Over the past few decades, biological and genetic process are believed to be the underline individual traits associated with criminal behavior. Many personality traits such as neuroticism, mental disorders and deficiencies in personality have been linked with genetics and biological functioning. Biological differences often make-up why people who are exposed to similar environments, such as poverty, develop different trajectories in life. In certain instances, biology explains some individual behavior. At the same time, research has been slow to examine whether genetic factors may relate to involvement in fraudulent behaviors. (Beaver&Holtfreter2009) The contents in this essay will focus on biological; environmental affects and fraudulent behavior in juveniles and the correlation between the both.
Biosocial Influences
Biosocial Influences which is better known as biosocial criminology is defined as a general paradigm of research that analyzes all factors related to the etiology of antisocial behavior. Biological influences such as hormone levels, genetics and neurological factors are all considered in combination with environmental influences like socialization, exposure to poverty, and external sources of control. (Eichelberger & Barnes 2016) Biosocial theory of crime reflects anything that changes physically or biologically within a person that creates the potential hazard for conduct that society deems unacceptable. In juveniles it has long been a problem as to why some children commit crimes and some don’t. But there are several factors that can cause juveniles to commit crimes One factor can be nutritional deficiencies in children. Nutritional deficiencies can increase the chance of one engaging in criminal behavior. Every human requires a certain level of vitamin and minerals for proper brain development. It is important for juveniles to receive the proper nutrition as a baby and throughout their developmental years. Without the proper nutrition the risk of criminal behavior increases as an adolescent. When parents or guardians improve their children diet quality, they are improving their mental capacity which reduces criminal behavior and it provides young adolescents with a healthier and active lifestyle. Another factor that plays a role in juvenile delinquency is poverty-stricken environments or single-family income. When children are brought up in a poverty-stricken environment or only one income exist within a family, it may lead one to indulge in deviant behavior including: gambling, stealing or other ways to earn extra money. While this is only a few factors for deviant behaviors, there is no specific one which causes it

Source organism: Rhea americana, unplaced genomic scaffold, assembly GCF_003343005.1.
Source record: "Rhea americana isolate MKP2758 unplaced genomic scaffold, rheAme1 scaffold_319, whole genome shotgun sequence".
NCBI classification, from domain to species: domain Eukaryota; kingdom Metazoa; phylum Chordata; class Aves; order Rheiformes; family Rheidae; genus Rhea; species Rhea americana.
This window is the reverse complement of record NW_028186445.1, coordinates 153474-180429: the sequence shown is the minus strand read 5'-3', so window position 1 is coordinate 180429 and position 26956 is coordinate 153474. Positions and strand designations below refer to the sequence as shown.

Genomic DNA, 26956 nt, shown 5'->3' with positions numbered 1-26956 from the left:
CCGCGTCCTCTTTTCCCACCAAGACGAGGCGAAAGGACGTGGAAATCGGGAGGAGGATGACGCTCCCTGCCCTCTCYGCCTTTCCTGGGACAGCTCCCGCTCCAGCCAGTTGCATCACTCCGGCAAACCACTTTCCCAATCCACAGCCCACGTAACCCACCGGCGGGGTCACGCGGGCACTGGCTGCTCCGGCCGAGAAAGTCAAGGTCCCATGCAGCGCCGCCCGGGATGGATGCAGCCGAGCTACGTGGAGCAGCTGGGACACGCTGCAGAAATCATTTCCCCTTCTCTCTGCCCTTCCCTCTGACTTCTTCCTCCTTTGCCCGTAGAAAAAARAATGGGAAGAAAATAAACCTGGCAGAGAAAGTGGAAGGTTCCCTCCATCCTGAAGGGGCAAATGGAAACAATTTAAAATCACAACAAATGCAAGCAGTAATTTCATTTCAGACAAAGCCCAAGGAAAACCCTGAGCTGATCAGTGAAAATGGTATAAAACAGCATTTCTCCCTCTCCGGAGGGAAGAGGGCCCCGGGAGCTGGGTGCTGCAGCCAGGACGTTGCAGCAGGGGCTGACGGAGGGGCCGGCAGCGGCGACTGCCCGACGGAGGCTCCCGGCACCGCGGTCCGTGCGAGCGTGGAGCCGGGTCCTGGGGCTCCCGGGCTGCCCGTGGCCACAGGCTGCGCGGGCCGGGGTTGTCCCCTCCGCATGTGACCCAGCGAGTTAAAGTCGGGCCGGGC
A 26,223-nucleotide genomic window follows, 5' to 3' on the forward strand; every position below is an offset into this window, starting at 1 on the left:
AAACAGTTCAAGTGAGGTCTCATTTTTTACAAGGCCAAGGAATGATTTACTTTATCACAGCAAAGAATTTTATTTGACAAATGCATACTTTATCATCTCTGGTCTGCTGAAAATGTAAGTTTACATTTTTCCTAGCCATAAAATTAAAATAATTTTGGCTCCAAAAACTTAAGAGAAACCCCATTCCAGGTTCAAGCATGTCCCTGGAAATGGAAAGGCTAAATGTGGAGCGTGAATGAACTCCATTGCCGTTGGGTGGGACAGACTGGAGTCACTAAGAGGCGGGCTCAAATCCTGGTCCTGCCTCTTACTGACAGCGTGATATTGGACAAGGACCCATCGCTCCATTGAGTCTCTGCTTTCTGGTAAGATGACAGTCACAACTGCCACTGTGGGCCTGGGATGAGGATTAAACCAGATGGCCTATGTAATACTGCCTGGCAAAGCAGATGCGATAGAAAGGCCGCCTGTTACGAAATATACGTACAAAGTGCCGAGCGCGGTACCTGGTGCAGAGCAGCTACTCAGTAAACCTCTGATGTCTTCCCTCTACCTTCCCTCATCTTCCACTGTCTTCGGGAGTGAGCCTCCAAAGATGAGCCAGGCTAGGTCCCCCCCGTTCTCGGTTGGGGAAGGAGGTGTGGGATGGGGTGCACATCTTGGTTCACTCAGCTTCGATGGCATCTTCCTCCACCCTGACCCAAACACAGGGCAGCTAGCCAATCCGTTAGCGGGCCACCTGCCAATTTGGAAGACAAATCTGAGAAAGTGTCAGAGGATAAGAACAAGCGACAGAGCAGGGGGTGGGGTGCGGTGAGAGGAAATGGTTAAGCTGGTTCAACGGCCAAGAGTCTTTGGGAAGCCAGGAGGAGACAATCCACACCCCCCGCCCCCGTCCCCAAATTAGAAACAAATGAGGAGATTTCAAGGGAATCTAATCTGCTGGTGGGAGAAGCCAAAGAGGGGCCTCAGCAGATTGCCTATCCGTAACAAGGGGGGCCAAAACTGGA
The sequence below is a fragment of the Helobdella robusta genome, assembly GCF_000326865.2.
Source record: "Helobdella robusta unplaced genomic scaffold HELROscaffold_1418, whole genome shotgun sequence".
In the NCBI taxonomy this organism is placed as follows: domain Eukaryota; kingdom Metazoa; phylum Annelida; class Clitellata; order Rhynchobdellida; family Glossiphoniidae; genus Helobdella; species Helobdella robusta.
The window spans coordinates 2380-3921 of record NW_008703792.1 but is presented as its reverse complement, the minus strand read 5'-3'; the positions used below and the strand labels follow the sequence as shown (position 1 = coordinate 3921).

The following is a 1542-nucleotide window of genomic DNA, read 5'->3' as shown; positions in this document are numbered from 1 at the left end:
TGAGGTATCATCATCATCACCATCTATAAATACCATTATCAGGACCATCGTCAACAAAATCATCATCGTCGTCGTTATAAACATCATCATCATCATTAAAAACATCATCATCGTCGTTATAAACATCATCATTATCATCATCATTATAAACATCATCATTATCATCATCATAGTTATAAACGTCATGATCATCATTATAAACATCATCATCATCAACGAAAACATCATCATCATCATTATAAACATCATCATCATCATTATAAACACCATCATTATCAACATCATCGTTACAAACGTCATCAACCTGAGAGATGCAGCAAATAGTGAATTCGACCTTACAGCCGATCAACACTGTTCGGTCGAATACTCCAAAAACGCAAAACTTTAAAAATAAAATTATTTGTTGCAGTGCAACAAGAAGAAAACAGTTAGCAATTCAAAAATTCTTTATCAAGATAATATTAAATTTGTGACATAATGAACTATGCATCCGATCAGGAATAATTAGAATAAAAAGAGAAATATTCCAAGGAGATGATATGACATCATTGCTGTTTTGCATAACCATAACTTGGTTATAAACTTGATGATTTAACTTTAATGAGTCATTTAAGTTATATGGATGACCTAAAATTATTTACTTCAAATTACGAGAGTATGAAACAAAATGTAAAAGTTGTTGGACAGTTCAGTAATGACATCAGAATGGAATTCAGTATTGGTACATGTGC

Self-control theory (Gottfredson ; Hirschi, 1990), hypothesized, biological, psychological and social schemes, became essential in criminology. They explained that people are more likely to engage in criminal activities due to low levels of self-control. With low levels of self-control, individuals might become restless, self-centered, irritable and impulsive to physical responses, which is a temporary satisfaction rather than emotional gratification. Low self-control levels could eventually lead to deviant behaviors (Gottfredson ; Hirschi, 1990). It is the biological factor that drives us to behave in the impulsive, insensitive, risk taking, and egocentric ways, influencing all types of crime committing behaviors. In addition, social factor; such as, family factor, peer and school are considered to influence low levels of self-control. (Gottfredson ; Hirschi, 1990; Turner, Piquero, ; Pratt, 2005). Gottfredson and Hirschi (1990) noted that social factors that causes poor self-control were due to the deprivation of being trained and the absence of good parenting during childhood with the lack of good care from parents and guardians and no proper punishment after committing wrongdoings or misbehaving comes low self-control in young people. However, studies have also found that biological factor do play a crucial role in self-control and it is possible that this factor may be even more important than social factor (Wright ; Beaver, 2005).